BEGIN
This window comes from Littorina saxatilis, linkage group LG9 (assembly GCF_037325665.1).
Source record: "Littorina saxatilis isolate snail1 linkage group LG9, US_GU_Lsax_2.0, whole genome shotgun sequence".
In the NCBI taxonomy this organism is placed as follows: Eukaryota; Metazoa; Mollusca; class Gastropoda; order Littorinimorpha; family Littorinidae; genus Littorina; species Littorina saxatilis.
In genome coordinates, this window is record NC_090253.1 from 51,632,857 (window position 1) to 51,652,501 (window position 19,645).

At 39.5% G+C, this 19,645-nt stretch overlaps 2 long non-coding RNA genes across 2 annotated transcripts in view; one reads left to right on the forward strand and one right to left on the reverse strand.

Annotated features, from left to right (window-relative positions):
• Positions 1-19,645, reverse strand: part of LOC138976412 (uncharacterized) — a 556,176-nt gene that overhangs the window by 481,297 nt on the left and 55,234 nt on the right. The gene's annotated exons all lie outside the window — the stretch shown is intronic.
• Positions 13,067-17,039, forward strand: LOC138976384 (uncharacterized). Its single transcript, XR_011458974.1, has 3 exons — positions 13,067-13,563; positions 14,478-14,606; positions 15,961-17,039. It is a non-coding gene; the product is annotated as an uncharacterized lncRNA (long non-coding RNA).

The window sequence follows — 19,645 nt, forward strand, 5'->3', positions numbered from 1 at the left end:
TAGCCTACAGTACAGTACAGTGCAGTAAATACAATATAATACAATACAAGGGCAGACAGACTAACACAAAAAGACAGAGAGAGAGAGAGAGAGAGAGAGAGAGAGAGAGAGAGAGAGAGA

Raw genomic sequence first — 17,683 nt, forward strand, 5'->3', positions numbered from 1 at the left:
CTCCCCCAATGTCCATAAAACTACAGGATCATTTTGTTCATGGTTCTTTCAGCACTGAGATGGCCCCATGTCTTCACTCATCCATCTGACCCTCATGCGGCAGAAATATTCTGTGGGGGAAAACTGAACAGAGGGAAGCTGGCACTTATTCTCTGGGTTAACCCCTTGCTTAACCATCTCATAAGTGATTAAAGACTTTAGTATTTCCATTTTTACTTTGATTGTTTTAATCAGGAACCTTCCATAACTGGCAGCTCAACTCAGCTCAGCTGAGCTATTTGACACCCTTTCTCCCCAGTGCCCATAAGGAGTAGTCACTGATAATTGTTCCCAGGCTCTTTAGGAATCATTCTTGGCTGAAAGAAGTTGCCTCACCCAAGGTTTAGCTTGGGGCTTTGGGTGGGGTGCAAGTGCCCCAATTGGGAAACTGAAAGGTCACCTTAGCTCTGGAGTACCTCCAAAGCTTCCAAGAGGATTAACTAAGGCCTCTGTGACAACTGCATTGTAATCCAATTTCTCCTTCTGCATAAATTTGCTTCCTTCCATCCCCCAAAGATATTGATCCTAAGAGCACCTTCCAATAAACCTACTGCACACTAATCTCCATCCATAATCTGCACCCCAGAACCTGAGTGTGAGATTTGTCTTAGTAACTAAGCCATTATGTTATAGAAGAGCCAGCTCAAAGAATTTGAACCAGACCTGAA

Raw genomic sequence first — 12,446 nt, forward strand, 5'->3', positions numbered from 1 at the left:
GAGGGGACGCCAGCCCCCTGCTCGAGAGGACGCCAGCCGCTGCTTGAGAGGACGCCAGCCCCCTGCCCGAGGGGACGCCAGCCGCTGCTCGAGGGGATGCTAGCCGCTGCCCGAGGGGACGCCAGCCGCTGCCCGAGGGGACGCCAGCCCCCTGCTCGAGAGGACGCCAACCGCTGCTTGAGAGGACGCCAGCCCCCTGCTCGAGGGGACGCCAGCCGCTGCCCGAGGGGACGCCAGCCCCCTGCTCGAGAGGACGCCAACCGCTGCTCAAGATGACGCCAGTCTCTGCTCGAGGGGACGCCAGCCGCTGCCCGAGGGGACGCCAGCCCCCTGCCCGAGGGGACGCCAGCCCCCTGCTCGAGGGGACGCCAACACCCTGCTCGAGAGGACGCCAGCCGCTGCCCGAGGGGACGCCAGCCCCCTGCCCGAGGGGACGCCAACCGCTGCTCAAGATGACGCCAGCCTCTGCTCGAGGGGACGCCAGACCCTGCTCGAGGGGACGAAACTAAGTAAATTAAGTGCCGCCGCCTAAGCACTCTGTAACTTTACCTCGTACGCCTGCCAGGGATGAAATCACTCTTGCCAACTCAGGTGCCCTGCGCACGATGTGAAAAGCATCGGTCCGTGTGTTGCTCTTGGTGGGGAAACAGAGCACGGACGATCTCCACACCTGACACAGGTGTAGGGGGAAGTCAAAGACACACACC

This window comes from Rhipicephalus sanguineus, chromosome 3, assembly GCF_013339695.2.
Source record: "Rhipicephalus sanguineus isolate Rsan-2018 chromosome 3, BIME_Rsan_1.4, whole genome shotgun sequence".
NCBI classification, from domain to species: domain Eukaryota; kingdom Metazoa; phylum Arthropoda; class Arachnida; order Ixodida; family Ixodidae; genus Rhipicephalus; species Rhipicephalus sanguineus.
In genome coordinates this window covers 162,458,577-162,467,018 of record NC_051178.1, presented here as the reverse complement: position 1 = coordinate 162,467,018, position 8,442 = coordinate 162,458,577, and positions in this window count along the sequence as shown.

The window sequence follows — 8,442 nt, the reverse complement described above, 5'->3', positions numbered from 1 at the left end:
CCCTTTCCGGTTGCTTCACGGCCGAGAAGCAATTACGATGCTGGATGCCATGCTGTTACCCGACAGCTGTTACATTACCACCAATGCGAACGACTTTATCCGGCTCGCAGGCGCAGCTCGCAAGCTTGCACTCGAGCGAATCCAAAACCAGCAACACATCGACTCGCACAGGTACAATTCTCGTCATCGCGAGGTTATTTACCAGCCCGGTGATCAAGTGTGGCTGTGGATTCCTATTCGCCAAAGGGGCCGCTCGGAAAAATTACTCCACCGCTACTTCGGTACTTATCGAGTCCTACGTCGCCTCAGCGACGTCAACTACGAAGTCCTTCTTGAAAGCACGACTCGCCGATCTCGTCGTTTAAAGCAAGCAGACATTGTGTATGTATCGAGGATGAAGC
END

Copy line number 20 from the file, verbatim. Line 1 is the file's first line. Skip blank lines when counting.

CCCTTTCCGGTTGCTTCACGGCCGAGAAGCAATTACGATGCTGGATGCCATGCTGTTACCCGACAGCTGTTACATTACCACCAATGCGAACGACTTTATCCGGCTCGCAGGCGCAGCTCGCAAGCTTGCACTCGAGCGAATCCAAAACCAGCAACACATCGACTCGCACAGGTACAATTCTCGTCATCGCGAGGTTATTTACCAGCCCGGTGATCAAGTGTGGCTGTGGATTCCTATTCGCCAAAGGGGCCGCTCGGAAAAATTACTCCACCGCTACTTCGGTACTTATCGAGTCCTACGTCGCCTCAGCGACGTCAACTACGAAGTCCTTCTTGAAAGCACGACTCGCCGATCTCGTCGTTTAAAGCAAGCAGACATTGTGTATGTATCGAGGATGAAGC